*K*_{sp} and Solubility

The *K*_{sp} of a slightly soluble ionic compound may be simply related to its measured solubility provided the dissolution process involves only dissociation and solvation, for example:

$$M_pX_q(s)⇌pM^{m+}(aq)+qX^{n-}(aq)$$

For cases such as these, one may derive *K*_{sp} values from provided solubilities, or vice-versa. Calculations of this sort are most conveniently performed using a compound’s molar solubility, measured as moles of dissolved solute per liter of saturated solution.

Calculation of *K*_{sp} from Equilibrium Concentrations

Fluorite, CaF_{2}, is a slightly soluble solid that dissolves according to the equation:

The concentration of Ca^{2+} in a saturated solution of CaF_{2} is $2.15×10^{-4}\;M$. What is the solubility product of fluorite?

Solution

According to the stoichiometry of the dissolution equation, the fluoride ion molarity of a CaF_{2} solution is equal to twice its calcium ion molarity:

Substituting the ion concentrations into the *K*_{sp} expression gives

_{2}, the concentration of Mg

^{2+}is $1.31×10^{-4}\;M$. What is the solubility product for Mg(OH)

_{2}? $$Mg(OH)_2(s)⇌Mg^{2+}(aq)+2OH^-(aq)$$

## Answer:

$$8.99×10^{-12}$$

Determination of Molar Solubility from *K*_{sp}

The *K*_{sp} of copper(I) bromide, CuBr, is $6.3×10^{-9}$. Calculate the molar solubility of copper bromide.

SolutionThe dissolution equation and solubility product expression are

$$CuBr(s)⇌Cu^+(aq)+Br^-(aq)$$ $$K_{sp}=[Cu^+][Br^-]$$Following the ICE approach to this calculation yields the table

Substituting the equilibrium concentration terms into the solubility product expression and solving for *x* yields

Since the dissolution stoichiometry shows one mole of copper(I) ion and one mole of bromide ion are produced for each moles of Br dissolved, the molar solubility of CuBr is $7.9×10^{-5}\;M$.

The

*K*

_{sp}of AgI is $1.5×10^{-16}$. Calculate the molar solubility of silver iodide.

## Answer:

$1.2×10^{-8}\;M$

Determination of Molar Solubility from *K*_{sp}The *K*_{sp} of calcium hydroxide, Ca(OH)_{2}, is $1.3×10^{-6}$. Calculate the molar solubility of calcium hydroxide.

SolutionThe dissolution equation and solubility product expression are

$$Ca(OH)_2(s)⇌Ca^{2+}(aq)+2OH^-(aq)$$ $$K_{sp}=[Ca^{2+}][OH^-]^2$$The ICE table for this system is

Substituting terms for the equilibrium concentrations into the solubility product expression and solving for *x* gives

As defined in the ICE table, *x* is the molarity of calcium ion in the saturated solution. The dissolution stoichiometry shows a 1:1 relation between moles of calcium ion in solution and moles of compound dissolved, and so, the molar solubility of Ca(OH)_{2} is $6.9×10^{-3}\;M$.

The

*K*

_{sp}of PbI

_{2}is $1.4×10^{-8}$. Calculate the molar solubility of lead(II) iodide.

## Answer:

$1.5×10^{-3}\;M$

Determination of *K*_{sp} from Gram SolubilityMany of the pigments used by artists in oil-based paints are sparingly soluble in water. For example, the solubility of the artist’s pigment chrome yellow, PbCrO_{4}, is $4.6×10^{-6}\;$g/L. Determine the solubility product for PbCrO_{4}.

Solution

Before calculating the solubility product, the provided solubility must be converted to molarity:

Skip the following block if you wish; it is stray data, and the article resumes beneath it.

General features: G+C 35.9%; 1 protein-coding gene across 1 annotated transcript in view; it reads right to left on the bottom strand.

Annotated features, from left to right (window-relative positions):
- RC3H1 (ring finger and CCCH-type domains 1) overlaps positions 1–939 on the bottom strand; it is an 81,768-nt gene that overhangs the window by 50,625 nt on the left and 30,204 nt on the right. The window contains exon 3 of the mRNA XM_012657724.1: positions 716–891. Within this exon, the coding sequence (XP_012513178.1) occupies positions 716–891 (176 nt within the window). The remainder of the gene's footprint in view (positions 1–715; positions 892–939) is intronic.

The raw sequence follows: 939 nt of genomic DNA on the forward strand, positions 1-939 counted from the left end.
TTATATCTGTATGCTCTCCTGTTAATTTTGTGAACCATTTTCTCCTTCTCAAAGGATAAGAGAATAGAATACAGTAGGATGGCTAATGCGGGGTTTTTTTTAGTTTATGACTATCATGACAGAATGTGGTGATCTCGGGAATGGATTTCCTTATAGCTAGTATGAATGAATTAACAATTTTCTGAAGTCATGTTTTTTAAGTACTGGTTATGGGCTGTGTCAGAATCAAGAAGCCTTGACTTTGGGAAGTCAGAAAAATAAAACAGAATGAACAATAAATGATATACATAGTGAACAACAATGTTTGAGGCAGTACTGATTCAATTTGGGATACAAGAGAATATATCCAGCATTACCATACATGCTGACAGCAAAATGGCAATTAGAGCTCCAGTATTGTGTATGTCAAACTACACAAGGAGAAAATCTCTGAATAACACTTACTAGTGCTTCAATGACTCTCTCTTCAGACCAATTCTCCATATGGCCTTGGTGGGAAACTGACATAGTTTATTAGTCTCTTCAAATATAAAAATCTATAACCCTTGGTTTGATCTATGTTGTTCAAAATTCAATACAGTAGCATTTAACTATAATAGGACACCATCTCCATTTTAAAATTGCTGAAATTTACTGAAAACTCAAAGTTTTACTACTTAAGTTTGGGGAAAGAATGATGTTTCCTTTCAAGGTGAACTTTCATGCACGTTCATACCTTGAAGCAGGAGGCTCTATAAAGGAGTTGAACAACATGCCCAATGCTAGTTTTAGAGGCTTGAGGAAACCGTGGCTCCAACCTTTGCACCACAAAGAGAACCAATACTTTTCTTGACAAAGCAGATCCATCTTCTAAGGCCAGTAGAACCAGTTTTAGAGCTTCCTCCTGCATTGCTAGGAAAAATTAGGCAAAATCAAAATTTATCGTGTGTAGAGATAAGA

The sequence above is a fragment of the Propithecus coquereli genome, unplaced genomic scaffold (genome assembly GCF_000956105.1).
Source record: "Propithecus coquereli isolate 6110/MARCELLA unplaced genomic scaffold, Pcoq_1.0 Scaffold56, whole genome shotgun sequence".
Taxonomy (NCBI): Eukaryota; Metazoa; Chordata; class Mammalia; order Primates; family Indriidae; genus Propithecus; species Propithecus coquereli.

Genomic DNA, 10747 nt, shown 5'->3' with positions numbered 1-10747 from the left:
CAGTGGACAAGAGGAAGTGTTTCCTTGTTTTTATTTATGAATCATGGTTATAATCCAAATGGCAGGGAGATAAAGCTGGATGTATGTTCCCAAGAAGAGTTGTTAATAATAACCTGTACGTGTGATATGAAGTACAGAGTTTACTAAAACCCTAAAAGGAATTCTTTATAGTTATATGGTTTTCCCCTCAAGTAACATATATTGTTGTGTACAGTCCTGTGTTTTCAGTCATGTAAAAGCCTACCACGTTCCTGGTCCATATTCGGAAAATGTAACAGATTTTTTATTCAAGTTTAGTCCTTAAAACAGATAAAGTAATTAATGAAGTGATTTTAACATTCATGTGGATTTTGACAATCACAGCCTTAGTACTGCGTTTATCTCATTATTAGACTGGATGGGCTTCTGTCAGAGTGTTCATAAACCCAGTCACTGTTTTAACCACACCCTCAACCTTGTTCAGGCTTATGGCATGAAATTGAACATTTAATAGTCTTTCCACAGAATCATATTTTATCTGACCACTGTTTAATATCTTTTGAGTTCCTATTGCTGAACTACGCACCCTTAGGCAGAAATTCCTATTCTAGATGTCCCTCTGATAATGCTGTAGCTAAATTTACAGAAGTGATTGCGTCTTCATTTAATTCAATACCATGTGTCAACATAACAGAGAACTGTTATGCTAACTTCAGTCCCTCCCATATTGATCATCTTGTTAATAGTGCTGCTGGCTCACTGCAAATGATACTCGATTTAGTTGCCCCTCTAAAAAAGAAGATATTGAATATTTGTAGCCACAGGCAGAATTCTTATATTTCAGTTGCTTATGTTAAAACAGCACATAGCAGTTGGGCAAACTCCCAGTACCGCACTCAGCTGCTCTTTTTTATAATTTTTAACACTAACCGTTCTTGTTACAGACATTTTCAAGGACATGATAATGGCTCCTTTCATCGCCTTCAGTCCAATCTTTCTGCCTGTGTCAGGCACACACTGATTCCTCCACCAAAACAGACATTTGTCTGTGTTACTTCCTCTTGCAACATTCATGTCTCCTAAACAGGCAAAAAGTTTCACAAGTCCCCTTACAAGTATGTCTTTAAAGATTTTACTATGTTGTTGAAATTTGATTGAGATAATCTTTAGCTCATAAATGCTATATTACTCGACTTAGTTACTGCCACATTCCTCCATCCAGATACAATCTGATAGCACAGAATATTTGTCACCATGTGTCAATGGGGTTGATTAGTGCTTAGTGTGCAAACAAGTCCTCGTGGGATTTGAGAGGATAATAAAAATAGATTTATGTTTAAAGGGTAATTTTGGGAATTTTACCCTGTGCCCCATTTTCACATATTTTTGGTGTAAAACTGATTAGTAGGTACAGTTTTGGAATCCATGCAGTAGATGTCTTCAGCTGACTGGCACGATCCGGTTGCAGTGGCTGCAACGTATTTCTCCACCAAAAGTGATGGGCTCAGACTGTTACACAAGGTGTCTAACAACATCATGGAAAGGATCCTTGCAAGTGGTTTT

$$[PbCrO_4]=\frac{4.6×10^{-6}\;g\;PbCrO_4}{1\;L}\times\frac{1\;mol\;PbCrO_4}{323.2\;g\;PbCrO_4}$$ $$=\frac{1.4×10^{-8}\;mol\;PbCrO_4}{1\;L}$$ $$=1.4×10^{-8}\;M$$The dissolution equation for this compound is

$$PbCrO_4(s)⇌Pb^{2+}(aq)+CrO_4^{2-}(aq)$$The dissolution stoichiometry shows a 1:1 relation between the molar amounts of compound and its two ions, and so both [Pb^{2+}] and $[CrO_4^{2-}]$ are equal to the molar solubility of PbCrO_{4}:

## Answer:

$1.69×10^{-4}$

Calculating the Solubility of Hg_{2}Cl_{2}

Calomel, Hg_{2}Cl_{2}, is a compound composed of the diatomic ion of mercury(I), $Hg_2^{2+}$, and chloride ions, Cl^{–}. Although most mercury compounds are now known to be poisonous, eighteenth-century physicians used calomel as a medication. Their patients rarely suffered any mercury poisoning from the treatments because calomel has a very low solubility, as suggested by its very small *K*_{sp}:

Calculate the molar solubility of Hg_{2}Cl_{2}.

SolutionThe dissolution stoichiometry shows a 1:1 relation between the amount of compound dissolved and the amount of mercury(I) ions, and so the molar solubility of Hg_{2}Cl_{2} is equal to the concentration of $Hg_2^{2+}$ ions

Following the ICE approach results in

Substituting the equilibrium concentration terms into the solubility product expression and solving for x gives

$$K_{sp}=[Hg_2^{2+}][Cl^-]^2$$ $$1.1×10^{-18}=(x)(2x)^2$$ $$4x^3=1.1×10^{-18}$$ $$x=\sqrt[3]{\frac{1.1×10^{-18}}{4}}=6.5×10^{-7}\;M$$ $$[Hg_2^{2+}]=6.5×10^{-7}\;M=6.5×10^{-7}\;M$$ $$[Cl^-]=2x=2(6.5×10^{-7})=1.3×10^{-6}\;M$$The dissolution stoichiometry shows the molar solubility of Hg_{2}Cl_{2} is equal to $[Hg_2^{2+}]$, or $6.5×10^{-7}\;M$.

_{2}from its solubility product:

*K*

_{sp}= $6.4×10^{-9}$.

## Answer:

$1.2×10^{-3}\;M$

Various types of medical imaging techniques are used to aid diagnoses of illnesses in a noninvasive manner. One such technique utilizes the ingestion of a barium compound before taking an X-ray image. A suspension of barium sulfate, a chalky powder, is ingested by the patient. Since the *K*_{sp} of barium sulfate is $2.3×10^{-8}$, very little of it dissolves as it coats the lining of the patient’s intestinal tract. Barium-coated areas of the digestive tract then appear on an X-ray as white, allowing for greater visual detail than a traditional X-ray ([link]).

Medical imaging using barium sulfate can be used to diagnose acid reflux disease, Crohn’s disease, and ulcers in addition to other conditions.

Visit this website for more information on how barium is used in medical diagnoses and which conditions it is used to diagnose.